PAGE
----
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Mammalian pro-apoptotic bax gene enhances tobacco resistance to pathogens



Emerging evidence suggests that plants and animals may share certain biochemical commonalities in apoptosis, or programmed cell death (PCD) pathways, though plants lack key animal apoptosis related genes. In plants, PCD has many important functions including a role in immunity and resistance to pathogen infection. In this study, a rice phenylalanine ammonia-lyase promoter is used to regulate the expression of the mouse pro-apoptotic bax gene in transgenic tobacco plants. Ectopic expression of the bax negatively affects the growth of transgenic plants. Nonetheless, results show that the bax transgene is induced upon infection by plant pathogens and accumulation of Bax is observed by Western blot analysis. By estimating and measuring the extent of cell death, release of active oxygen species, and accumulation defense-associated gene transcripts, it is shown that bax transgenic plants mount a more robust cell death response compared to control plants. The bax transgenic tobacco plants are also more resistant to infection by Phytophthora parasitica and Ralstonia solanacearum , but have no obvious resistance to tobacco mosaic virus. These results substantiate past studies and illustrate the powerful effects mammalian bax genes may have on plant development and disease resistance.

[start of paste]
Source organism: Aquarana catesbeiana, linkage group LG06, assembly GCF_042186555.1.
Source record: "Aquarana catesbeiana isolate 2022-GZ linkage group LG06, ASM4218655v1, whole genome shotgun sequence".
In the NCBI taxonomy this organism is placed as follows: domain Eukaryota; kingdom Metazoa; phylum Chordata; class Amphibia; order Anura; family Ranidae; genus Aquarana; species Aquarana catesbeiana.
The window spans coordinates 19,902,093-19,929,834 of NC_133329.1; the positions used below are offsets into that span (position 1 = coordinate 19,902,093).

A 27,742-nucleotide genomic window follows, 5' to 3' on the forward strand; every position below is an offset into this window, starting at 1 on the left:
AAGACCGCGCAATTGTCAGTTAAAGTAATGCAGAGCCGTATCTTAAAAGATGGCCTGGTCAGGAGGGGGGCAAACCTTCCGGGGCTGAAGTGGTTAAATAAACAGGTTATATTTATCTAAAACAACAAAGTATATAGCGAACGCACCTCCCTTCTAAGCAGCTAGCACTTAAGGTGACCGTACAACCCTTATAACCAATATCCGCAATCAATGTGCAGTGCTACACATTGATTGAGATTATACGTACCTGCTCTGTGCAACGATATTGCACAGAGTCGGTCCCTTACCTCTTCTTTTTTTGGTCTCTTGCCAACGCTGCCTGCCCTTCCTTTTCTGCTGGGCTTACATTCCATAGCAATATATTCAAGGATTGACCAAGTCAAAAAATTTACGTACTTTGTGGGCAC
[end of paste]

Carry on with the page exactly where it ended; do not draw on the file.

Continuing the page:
Plant Cell ReportsSpringer Journals

Published: Sep 1, 2008

DOI: 10.1007/s00299-008-0554-5

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